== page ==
by Jennifer Moore
1. Avoid eye contact
An easy one to start us off. Easy for a two-year-old anyway. For someone who thinks covering their eyes makes them invisible.
2. Back away slowly
Oh yes, I’ve seen the footage the nice people took on their phones and plastered over the internet. It’s still up there all these years later. Backing away like a pro, I was.
3. Don’t run
On my little legs? Fat chance. I’d only just mastered backing away.
4. Make a noise
Screaming counts. Doesn’t matter what you’re screaming about – it’s volume we’re after here. Scream about the bump on your head (that’s what you get for backing into the wall with your hands over your eyes). Scream because you soiled your nappy on the way down. Scream for your Mummy. That works. I mean, it doesn’t bring her back, but it brings the other people running. It brings all the phones out. Sets them to ‘record’.
5. Stand tall
Not quite so easy for a two-year old. Especially not a malnourished one with stunted growth.
6. Fight back
Or wait for the pale-faced zookeeper to rescue you. That does the trick just as well. If not better.
7. Avoid eye contact
With everyone who isn’t your Mummy. And none of them will be.
(Feel free to carry on screaming.)
Tell yourself she didn’t mean it.
Tell yourself her hands slipped.
Tell yourself it was the drugs. That she didn’t know what she was doing.
That’s it. Keep telling yourself that.
Jennifer Moore is a British writer and children’s author from Devon. Her fiction publications include The Guardian, Mslexia, The First Line and Short Fiction. She is a previous winner of both the Commonwealth Short Story Competition and the Hart Crane Memorial Poetry Contest. Find her online at jennifermoore.wordpress.com or on Twitter @JennyWriteMoore.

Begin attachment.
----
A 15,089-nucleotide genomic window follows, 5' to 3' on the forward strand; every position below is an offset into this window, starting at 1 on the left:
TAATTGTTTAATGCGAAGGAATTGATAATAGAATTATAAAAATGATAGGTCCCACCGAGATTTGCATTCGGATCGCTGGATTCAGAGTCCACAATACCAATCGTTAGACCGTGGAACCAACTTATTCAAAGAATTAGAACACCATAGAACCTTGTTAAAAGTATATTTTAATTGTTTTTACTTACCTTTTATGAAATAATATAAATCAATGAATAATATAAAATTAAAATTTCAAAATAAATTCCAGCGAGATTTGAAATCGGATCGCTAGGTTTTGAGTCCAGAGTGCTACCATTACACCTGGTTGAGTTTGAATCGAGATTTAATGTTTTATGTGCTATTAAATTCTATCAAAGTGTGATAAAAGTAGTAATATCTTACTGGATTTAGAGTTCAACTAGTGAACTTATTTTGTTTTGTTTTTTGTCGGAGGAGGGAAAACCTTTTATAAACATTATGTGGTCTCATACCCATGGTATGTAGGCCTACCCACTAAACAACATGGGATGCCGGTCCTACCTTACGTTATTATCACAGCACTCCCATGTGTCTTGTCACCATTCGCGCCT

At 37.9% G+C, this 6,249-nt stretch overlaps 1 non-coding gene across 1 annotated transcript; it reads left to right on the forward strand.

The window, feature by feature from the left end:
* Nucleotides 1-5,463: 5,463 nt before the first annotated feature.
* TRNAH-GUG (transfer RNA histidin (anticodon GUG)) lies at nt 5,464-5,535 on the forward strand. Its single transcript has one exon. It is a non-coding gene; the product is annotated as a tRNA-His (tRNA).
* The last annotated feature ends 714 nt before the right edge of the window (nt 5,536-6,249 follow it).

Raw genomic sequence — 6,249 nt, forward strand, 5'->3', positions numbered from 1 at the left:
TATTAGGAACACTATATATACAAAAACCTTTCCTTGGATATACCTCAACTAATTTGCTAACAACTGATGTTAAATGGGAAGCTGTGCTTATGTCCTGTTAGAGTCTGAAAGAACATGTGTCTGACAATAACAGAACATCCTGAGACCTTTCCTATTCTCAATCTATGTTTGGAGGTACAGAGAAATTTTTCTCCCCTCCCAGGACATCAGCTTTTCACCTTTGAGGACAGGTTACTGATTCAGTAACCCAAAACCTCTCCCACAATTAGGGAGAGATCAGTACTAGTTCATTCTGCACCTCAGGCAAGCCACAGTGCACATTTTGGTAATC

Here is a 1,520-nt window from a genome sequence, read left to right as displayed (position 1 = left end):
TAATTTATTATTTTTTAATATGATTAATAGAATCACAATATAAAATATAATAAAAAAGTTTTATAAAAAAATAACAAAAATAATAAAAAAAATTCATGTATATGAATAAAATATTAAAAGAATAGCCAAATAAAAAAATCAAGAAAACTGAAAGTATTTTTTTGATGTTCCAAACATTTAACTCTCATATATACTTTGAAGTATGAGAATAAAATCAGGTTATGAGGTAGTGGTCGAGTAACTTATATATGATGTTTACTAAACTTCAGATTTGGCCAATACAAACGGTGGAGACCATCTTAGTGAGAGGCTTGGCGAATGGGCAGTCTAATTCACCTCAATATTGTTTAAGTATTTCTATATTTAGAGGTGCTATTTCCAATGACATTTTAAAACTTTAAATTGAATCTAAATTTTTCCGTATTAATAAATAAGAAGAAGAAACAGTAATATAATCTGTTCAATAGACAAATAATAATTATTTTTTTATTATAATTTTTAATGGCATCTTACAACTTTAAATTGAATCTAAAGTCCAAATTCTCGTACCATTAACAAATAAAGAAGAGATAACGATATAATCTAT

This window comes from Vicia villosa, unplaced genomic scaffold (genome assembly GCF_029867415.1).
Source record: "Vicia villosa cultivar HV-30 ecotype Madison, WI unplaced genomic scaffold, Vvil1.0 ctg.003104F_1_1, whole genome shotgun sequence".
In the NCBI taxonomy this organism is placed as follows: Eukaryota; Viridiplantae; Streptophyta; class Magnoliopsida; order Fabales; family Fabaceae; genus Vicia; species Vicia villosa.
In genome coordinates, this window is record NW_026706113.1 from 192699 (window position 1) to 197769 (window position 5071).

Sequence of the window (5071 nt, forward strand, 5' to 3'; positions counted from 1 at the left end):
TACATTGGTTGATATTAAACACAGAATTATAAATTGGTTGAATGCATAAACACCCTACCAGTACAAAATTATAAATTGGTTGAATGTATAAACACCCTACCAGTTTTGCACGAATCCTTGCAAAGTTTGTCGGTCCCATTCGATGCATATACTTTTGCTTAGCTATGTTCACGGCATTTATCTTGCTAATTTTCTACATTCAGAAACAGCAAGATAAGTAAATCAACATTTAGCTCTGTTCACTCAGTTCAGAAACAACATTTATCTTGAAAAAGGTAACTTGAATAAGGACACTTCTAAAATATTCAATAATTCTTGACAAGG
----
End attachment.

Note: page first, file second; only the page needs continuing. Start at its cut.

What surprising, fascinating stuff can you tell us about the origin, drafting, and/or final version of “How to Survive a Bear Attack”? “How to Survive a Bear Attack” grew out of a number of recent news stories about people jumping or falling into zoo animal enclosures, with terrifying footage readily available on the internet. I originally conceived it as a wolf attack but decided bears worked better.
What surprising, fascinating stuff can you tell us about the origin, drafting, and/or final version of “How to Survive a Bear Attack”?
“How to Survive a Bear Attack” grew out of a number of recent news stories about people jumping or falling into zoo animal enclosures, with terrifying footage readily available on the internet. I originally conceived it as a wolf attack but decided bears worked better.
Congrats to Christopher Allen for having a work from HOUSEHOLD TOXINS being chosen to appear in BSF 2019 from Sonder Press.
Check out the write-up of the journal in The Writer.
Poetry, creative nonfiction, and fiction/prose poetry submissions is now CLOSED. Check out our new category triptychs! The next submission period opens September 15, 2019; submit here.
08/19 • Nick Ackerson
08/21 • Tyler Friend
08/22 • Nance Van Winckel (7 of 8)
08/26 • Suzanne Verrall
08/28 • Amelia Wright
08/29 • Nance Van Winckel (8 of 8)
09/02 • Kim Peter Kovac
09/04 • Ugonna-Ora Owoh
09/05 • Richard Baldasty (1 of 4)
09/07 • Briel Felton
09/12 • Richard Baldasty (2 of 4)
09/14 • Frances Badgett
09/19 • Richard Baldasty (3 of 4)
09/26 • Richard Baldasty (4 of 4)
10/03 • J.I. Kleinberg
12/02 • Tara Campbell